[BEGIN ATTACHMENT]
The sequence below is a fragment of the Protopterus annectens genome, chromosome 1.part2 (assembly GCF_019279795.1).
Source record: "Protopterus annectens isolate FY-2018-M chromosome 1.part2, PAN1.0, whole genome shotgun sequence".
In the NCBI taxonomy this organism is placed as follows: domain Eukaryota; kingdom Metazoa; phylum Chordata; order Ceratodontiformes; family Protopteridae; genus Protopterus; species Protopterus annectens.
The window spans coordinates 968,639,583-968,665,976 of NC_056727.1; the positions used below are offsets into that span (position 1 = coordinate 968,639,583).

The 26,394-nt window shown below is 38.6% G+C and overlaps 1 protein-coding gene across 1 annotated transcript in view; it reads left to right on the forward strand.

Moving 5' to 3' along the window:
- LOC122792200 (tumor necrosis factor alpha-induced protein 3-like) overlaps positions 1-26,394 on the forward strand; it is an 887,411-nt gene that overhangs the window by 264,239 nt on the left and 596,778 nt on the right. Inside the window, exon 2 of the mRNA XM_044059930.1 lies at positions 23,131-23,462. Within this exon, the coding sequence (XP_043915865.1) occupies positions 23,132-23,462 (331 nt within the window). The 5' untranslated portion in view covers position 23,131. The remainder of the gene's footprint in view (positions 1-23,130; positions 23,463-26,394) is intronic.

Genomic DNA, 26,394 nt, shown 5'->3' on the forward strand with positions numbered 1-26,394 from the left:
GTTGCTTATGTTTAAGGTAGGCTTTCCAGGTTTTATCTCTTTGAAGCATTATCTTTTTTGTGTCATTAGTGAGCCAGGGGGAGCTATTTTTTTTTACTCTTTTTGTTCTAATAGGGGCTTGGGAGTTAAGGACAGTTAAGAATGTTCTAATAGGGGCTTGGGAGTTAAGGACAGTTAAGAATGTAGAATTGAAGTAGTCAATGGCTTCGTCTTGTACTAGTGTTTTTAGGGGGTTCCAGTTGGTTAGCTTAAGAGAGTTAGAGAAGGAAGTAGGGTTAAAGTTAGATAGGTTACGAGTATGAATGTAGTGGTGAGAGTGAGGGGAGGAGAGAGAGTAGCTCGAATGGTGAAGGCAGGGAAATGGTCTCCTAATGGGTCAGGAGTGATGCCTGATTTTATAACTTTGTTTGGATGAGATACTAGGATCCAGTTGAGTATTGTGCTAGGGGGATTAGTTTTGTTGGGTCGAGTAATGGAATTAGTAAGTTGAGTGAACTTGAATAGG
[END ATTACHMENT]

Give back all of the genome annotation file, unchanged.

The sequence below is a fragment of the Protopterus annectens genome, chromosome 1.part2 (assembly GCF_019279795.1).
Source record: "Protopterus annectens isolate FY-2018-M chromosome 1.part2, PAN1.0, whole genome shotgun sequence".
In the NCBI taxonomy this organism is placed as follows: domain Eukaryota; kingdom Metazoa; phylum Chordata; order Ceratodontiformes; family Protopteridae; genus Protopterus; species Protopterus annectens.
The window spans coordinates 968,639,583-968,665,976 of NC_056727.1; the positions used below are offsets into that span (position 1 = coordinate 968,639,583).

The 26,394-nt window shown below is 38.6% G+C and overlaps 1 protein-coding gene across 1 annotated transcript in view; it reads left to right on the forward strand.

Moving 5' to 3' along the window:
- LOC122792200 (tumor necrosis factor alpha-induced protein 3-like) overlaps positions 1-26,394 on the forward strand; it is an 887,411-nt gene that overhangs the window by 264,239 nt on the left and 596,778 nt on the right. Inside the window, exon 2 of the mRNA XM_044059930.1 lies at positions 23,131-23,462. Within this exon, the coding sequence (XP_043915865.1) occupies positions 23,132-23,462 (331 nt within the window). The 5' untranslated portion in view covers position 23,131. The remainder of the gene's footprint in view (positions 1-23,130; positions 23,463-26,394) is intronic.

Genomic DNA, 26,394 nt, shown 5'->3' on the forward strand with positions numbered 1-26,394 from the left:
GTTGCTTATGTTTAAGGTAGGCTTTCCAGGTTTTATCTCTTTGAAGCATTATCTTTTTTGTGTCATTAGTGAGCCAGGGGGAGCTATTTTTTTTTACTCTTTTTGTTCTAATAGGGGCTTGGGAGTTAAGGACAGTTAAGAATGTTCTAATAGGGGCTTGGGAGTTAAGGACAGTTAAGAATGTAGAATTGAAGTAGTCAATGGCTTCGTCTTGTACTAGTGTTTTTAGGGGGTTCCAGTTGGTTAGCTTAAGAGAGTTAGAGAAGGAAGTAGGGTTAAAGTTAGATAGGTTACGAGTATGAATGTAGTGGTGAGAGTGAGGGGAGGAGAGAGAGTAGCTCGAATGGTGAAGGCAGGGAAATGGTCTCCTAATGGGTCAGGAGTGATGCCTGATTTTATAACTTTGTTTGGATGAGATACTAGGATCCAGTTGAGTATTGTGCTAGGGGGATTAGTTTTGTTGGGTCGAGTAATGGAATTAGTAAGTTGAGTGAACTTGAATAGG